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1 online resource (iv, 14 p.) : col. ill.
Past work resulted in a common zero-energy building (ZEB) definition system of "zero energy" and a classification system for ZEBs based on the renewable energy sources used by a building. A definition for a zero-energy community is different and more complex than that of a ZEB because a community uses energy not only for buildings but also for industry, vehicles, and community-based infrastructure. This paper begins with a focus solely on buildings and expands the concept to define a zero-energy community (ZEC), applying the ZEB hierarchical renewable classification system to the concept of community. This approach emphasizes using all possible cost-effective energy-efficiency and demand-avoidance strategies first and then using renewable energy sources and technologies that are located in three places: first, on space within the built environment or unusable brownfield sites within the community; second, on either green space within the community or located outside the community boundary but within the region and brought into the community; and third, through the purchase of new Renewable Energy Certificates (RECs).
1 online resource (iii, 8 p.) : ill.
17 p. : digital, PDF file.
This paper describes the development of energy efficiency recommendations for achieving 30% whole-building energy savings in K-12 schools over levels achieved by following the ANSI/ASHRAE/IESNA Standard 90.1, Energy Standard for Buildings Except Low-Rise Residential Buildings (1999 and 2004 versions). Exhaustive simulations were run to create packages of energy design solutions available over a wide range of K-12 schools and climates. These design recommendations look at building envelope, fenestration, lighting systems (including electrical lights and daylighting), HVAC systems, building automation and controls, outside air treatment, and service water heating.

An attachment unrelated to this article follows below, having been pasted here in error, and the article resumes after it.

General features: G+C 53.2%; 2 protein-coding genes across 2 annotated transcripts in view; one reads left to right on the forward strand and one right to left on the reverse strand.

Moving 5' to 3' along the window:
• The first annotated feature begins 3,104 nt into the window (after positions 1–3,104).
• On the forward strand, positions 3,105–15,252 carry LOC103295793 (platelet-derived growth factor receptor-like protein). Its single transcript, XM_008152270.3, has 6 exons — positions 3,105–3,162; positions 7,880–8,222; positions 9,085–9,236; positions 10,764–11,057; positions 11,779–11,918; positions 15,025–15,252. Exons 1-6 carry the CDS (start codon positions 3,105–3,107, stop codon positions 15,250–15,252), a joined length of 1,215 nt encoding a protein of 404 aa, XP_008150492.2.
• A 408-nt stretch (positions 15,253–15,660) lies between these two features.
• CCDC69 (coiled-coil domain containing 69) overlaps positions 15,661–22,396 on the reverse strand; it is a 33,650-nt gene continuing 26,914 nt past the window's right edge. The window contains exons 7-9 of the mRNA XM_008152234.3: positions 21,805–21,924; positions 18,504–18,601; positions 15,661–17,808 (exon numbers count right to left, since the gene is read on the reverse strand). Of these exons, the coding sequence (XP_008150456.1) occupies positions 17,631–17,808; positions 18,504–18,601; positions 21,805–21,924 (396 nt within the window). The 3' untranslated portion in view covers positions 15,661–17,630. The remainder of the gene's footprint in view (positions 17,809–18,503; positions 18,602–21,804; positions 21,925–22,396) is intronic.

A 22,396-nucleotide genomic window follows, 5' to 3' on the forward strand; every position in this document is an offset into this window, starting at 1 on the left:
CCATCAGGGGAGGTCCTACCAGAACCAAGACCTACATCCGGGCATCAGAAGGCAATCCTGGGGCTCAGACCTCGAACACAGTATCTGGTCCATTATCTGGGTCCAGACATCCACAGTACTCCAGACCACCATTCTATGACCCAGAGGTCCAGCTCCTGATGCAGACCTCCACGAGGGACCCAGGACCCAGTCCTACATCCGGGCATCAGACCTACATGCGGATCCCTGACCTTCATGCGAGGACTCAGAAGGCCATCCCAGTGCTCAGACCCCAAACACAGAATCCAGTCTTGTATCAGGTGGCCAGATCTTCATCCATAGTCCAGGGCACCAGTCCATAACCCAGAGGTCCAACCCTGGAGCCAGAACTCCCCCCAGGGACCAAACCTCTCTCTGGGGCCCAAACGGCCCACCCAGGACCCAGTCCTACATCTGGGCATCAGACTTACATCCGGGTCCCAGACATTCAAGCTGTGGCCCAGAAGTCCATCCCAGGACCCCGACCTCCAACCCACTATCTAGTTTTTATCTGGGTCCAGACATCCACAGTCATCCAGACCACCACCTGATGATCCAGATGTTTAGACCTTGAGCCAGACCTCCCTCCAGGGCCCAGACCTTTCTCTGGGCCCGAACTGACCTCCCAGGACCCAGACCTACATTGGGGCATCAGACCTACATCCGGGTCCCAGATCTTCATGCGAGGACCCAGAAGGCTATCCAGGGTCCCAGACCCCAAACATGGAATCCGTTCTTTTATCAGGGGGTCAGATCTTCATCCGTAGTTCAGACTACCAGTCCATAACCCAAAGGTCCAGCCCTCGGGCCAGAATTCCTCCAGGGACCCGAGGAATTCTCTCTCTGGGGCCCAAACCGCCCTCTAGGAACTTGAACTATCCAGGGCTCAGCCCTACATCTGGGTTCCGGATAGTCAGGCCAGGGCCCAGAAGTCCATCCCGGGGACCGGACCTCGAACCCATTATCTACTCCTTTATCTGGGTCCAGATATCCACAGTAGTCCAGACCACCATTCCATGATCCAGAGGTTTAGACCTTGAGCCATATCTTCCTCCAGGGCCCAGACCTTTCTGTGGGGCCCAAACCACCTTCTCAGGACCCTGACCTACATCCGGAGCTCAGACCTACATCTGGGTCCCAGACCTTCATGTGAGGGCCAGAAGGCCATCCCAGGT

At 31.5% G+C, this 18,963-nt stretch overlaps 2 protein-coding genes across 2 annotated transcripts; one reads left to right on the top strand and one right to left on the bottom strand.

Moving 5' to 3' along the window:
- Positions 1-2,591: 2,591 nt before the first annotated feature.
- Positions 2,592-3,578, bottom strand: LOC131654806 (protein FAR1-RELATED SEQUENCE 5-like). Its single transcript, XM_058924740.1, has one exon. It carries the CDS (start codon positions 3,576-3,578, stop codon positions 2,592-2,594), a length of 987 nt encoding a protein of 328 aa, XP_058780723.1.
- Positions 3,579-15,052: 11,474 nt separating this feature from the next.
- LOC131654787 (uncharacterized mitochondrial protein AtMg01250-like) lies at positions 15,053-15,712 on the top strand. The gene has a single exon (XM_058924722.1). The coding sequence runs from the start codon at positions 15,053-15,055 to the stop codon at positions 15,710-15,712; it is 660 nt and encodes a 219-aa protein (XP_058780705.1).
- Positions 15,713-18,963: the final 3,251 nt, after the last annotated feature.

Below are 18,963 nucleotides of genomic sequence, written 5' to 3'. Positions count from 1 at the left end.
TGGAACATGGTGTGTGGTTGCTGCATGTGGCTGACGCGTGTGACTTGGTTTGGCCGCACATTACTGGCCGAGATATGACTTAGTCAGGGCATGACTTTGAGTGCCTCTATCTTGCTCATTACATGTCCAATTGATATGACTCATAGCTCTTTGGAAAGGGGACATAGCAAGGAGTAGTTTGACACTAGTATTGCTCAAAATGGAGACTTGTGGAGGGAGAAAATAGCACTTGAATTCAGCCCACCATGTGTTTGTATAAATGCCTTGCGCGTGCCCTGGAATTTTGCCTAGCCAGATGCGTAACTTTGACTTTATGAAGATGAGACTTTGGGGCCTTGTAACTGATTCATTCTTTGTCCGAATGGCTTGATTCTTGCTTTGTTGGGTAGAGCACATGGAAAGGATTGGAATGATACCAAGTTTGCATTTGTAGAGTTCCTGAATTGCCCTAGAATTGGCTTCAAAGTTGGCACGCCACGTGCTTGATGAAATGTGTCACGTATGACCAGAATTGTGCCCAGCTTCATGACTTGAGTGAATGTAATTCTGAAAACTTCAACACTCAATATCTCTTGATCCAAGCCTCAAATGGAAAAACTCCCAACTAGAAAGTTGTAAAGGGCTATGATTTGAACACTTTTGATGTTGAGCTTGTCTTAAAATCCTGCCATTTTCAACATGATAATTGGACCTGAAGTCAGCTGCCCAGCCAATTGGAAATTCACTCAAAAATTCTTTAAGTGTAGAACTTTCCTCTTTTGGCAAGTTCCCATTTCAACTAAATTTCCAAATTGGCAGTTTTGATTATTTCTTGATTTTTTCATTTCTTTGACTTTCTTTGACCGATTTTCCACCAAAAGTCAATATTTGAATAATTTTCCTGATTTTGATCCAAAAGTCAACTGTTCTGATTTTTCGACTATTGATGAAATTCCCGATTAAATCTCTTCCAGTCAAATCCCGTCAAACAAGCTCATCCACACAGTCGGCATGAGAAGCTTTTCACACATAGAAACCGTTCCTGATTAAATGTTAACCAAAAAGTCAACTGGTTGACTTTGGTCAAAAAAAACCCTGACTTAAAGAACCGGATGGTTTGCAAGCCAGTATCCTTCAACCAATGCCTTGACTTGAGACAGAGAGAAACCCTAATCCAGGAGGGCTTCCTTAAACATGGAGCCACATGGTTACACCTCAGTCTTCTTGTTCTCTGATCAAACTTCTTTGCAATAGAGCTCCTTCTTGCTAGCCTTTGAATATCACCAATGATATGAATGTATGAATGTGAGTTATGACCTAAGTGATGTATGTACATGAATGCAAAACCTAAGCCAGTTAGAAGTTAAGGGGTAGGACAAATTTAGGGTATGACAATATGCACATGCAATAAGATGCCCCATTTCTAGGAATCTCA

1 online resource (16 p.) : ill.
On May 4, 2007, Greensburg, Kansas, was hit by a 1.7-mile wide tornado with 200 mph-plus wind speeds. This tornado destroyed or severely damaged 90% of Greensburg's structures. We discuss the progress made in rebuilding Greensburg, with a focus on the built environment and on meeting Greensburg's goal of 100% renewable energy, 100% of the time. We also discuss key disaster recovery efforts that enabled Greensburg to reach this goal. Key strategies included a Sustainable Comprehensive Master Plan, an ordinance resolving that city-owned buildings achieve LEED Platinum and 42% energy savings, a strong focus on rebuilding "right" with an integrated design process, attracting significant and sustained technical experts and national media attention, and linking renewable and energy efficiency technologies to business development. After three years, more than half the homes that have been rebuilt are rated at an average of 40% energy savings. All significant commercial buildings, including the school, hospital, banks, courthouse, and retail buildings, have been rebuilt to LEED Gold and Platinum standards and exceed 40% savings, with many exceeding 50% savings. Greensburg recently constructed a 12.5-MW community wind farm to provide all the remaining energy needed for its energy-efficient buildings and homes.


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